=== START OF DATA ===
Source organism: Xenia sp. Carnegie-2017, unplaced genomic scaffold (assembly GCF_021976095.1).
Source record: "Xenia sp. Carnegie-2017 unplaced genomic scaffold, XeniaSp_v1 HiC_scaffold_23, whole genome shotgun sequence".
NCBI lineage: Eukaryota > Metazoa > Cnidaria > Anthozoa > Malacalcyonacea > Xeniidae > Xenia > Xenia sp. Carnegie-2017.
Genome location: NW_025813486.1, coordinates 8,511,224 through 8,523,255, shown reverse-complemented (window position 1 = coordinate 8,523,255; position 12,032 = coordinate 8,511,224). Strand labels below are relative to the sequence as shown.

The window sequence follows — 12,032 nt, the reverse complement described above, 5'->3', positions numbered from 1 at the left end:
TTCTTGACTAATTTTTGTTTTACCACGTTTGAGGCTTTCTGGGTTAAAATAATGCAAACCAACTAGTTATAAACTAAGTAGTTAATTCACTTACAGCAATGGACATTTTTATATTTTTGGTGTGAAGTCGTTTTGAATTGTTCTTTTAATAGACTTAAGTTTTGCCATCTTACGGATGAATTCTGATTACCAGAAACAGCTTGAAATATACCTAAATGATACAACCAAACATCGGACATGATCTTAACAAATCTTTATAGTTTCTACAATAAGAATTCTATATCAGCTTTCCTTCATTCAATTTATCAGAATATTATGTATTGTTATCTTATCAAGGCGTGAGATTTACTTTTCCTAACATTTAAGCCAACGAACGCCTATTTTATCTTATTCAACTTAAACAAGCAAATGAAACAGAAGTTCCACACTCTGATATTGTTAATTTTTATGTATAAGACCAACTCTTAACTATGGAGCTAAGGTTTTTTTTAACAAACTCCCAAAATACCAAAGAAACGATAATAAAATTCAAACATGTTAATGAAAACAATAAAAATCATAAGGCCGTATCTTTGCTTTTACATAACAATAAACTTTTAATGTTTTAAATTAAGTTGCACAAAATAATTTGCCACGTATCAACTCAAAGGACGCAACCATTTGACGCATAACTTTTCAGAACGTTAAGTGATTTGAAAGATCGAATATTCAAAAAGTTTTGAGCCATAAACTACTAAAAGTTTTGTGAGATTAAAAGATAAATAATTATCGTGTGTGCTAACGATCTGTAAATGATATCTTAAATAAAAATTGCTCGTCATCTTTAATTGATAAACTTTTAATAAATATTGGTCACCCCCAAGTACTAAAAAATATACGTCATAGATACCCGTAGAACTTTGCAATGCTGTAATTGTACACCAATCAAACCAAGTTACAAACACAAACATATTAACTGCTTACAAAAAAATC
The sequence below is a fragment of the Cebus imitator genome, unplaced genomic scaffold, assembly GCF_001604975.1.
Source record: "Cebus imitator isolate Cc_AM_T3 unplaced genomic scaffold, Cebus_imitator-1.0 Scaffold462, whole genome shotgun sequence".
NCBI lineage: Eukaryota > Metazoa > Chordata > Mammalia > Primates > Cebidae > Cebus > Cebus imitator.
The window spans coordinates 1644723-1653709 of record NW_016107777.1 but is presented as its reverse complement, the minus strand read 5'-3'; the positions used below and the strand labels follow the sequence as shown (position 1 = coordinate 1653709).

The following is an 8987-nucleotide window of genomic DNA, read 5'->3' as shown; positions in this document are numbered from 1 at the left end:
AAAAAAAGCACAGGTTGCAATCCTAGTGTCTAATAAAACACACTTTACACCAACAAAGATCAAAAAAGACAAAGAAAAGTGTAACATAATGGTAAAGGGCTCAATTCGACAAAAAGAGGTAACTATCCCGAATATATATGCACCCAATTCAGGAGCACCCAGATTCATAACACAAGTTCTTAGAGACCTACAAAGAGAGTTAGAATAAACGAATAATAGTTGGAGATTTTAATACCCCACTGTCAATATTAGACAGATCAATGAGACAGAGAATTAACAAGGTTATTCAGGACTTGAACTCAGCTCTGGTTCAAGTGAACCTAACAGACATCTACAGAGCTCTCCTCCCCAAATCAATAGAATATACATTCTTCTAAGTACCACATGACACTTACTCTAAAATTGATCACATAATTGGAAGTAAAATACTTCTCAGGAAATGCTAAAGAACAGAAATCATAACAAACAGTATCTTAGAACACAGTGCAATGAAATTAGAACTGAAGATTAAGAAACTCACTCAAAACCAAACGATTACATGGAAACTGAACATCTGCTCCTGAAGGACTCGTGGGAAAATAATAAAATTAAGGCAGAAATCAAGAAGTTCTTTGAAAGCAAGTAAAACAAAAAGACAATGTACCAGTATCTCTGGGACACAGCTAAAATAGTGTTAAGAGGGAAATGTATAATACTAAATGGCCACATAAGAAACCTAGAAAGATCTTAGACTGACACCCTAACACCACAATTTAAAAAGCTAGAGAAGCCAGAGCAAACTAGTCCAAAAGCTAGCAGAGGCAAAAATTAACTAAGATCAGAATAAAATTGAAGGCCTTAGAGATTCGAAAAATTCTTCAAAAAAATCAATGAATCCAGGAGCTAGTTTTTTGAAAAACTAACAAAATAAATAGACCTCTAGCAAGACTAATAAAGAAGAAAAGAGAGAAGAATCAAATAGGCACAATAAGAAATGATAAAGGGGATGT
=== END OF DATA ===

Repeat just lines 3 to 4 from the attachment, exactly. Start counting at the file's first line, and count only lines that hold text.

NCBI lineage: Eukaryota > Metazoa > Cnidaria > Anthozoa > Malacalcyonacea > Xeniidae > Xenia > Xenia sp. Carnegie-2017.
Genome location: NW_025813486.1, coordinates 8,511,224 through 8,523,255, shown reverse-complemented (window position 1 = coordinate 8,523,255; position 12,032 = coordinate 8,511,224). Strand labels below are relative to the sequence as shown.